ARTICLE | doi:10.20944/preprints202110.0435.v1
Subject: Medicine & Pharmacology, Nursing & Health Studies Keywords: healthcare workers; Hand hygiene; Saudi Arabia
Online: 28 October 2021 (11:44:46 CEST)
Hand hygiene is among the most important factors of infection control in healthcare settings. Healthcare workers are considered the primary source of hospital acquired infection. We assessed the current state of hand hygiene knowledge, perception and practice among the healthcare workers in Qassim, Saudi Arabia. In this cross-sectional study we used the hand hygiene knowledge and perception questionnaire developed by the World Health Organization. Knowledge and perceptions were classified into good (80 – 100%), moderate (60 – 79%) and poor (<60% score). Majority of the healthcare workers had moderate knowledge (57.8%) and perception (73.4%) of hand hygiene. Males were less likely to have moderate/good knowledge compared to females (OR: 0.52, p<.05). Private healthcare workers were less likely (OR: 0.33, p<0.01) to have moderate/good perception compared to the government healthcare workers. Healthcare workers who received training on hand hygiene were 3.2 times likely (p<.05) to have good/moderate perception and 3.8 times likely (p<0.05) to routinely use alcohol-based hand-rub than the ones without such training. Physicians were 4.9 times likely (p<0.05) to routinely use alcohol-based hand-rub than the technicians. Our research highlighted gaps on hand hygiene knowledge and perception and practice among healthcare workers in Qassim and importance of training in this regard.
ARTICLE | doi:10.20944/preprints202203.0058.v1
Subject: Medicine & Pharmacology, Nursing & Health Studies Keywords: Needlestick and other sharp injuries; hospital-acquired infection; biological hazards; infection control; occupational hazards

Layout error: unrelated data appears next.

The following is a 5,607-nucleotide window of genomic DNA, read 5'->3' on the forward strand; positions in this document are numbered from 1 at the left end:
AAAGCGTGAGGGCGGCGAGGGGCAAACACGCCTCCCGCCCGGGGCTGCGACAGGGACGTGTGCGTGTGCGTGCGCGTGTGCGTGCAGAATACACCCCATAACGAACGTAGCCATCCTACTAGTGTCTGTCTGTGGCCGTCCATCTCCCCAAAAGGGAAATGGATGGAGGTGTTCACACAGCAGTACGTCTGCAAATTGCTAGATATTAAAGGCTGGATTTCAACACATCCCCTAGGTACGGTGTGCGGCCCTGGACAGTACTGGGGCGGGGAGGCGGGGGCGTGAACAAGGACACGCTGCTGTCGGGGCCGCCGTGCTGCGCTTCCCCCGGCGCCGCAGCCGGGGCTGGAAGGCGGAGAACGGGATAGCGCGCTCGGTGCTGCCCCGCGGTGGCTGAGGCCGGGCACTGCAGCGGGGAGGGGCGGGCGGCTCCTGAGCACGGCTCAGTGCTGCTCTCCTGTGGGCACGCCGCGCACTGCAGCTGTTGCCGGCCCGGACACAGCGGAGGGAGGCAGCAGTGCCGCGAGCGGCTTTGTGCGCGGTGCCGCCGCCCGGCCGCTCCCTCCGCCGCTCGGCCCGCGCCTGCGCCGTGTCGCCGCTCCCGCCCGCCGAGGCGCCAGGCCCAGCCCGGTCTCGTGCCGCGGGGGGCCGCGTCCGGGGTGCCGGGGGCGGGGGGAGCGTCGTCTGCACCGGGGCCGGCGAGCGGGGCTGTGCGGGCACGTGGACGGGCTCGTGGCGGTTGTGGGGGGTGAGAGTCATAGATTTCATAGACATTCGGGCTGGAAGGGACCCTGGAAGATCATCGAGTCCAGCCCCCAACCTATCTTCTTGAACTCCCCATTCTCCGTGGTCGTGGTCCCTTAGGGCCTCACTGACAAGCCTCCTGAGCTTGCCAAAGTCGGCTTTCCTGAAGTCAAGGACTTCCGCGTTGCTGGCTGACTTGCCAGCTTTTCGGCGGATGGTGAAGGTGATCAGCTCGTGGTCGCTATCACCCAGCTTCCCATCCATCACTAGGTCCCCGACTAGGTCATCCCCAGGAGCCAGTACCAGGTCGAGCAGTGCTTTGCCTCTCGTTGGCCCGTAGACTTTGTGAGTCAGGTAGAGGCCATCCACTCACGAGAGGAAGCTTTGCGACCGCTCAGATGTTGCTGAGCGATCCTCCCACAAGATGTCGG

Online: 3 March 2022 (08:13:53 CET)
Needlestick and other sharp injuries (NSIs) are critical occupational hazard for healthcare workers. Exposure to blood and body fluids through NSIs increases the risk of transmission of blood-borne pathogens among them. The objectives of this study were to estimate the one-year incidence of NSIs and investigate its associated factors among the healthcare workers in Saudi Arabia. A cross-sectional online survey was conducted between October and November 2021. A total of 361 healthcare workers participated in the survey from all over Saudi Arabia. The one-year incidence of NSIs among healthcare workers is estimated at 22.2%. More than half of the injury event (53.8%) was not reported to the authority by the healthcare worker. Incidence of NSIs was highest among the physicians (36%) and is followed by nurses (34.8%), dentists (29.2%), and medical technologists (21.1%). The likelihood of injury is higher (OR: 2.51; 95% CI: 1.04, 6.03) among the works aged 26 – 30 years compared to the 20 – 25 years age group and the workers directly deal with needles or other sharp objects while working (OR: 5.90; 2.69, 12.97). The high incidence rate of injury and low reporting rate highlight the needs of an education program targeting healthcare providers with higher risk.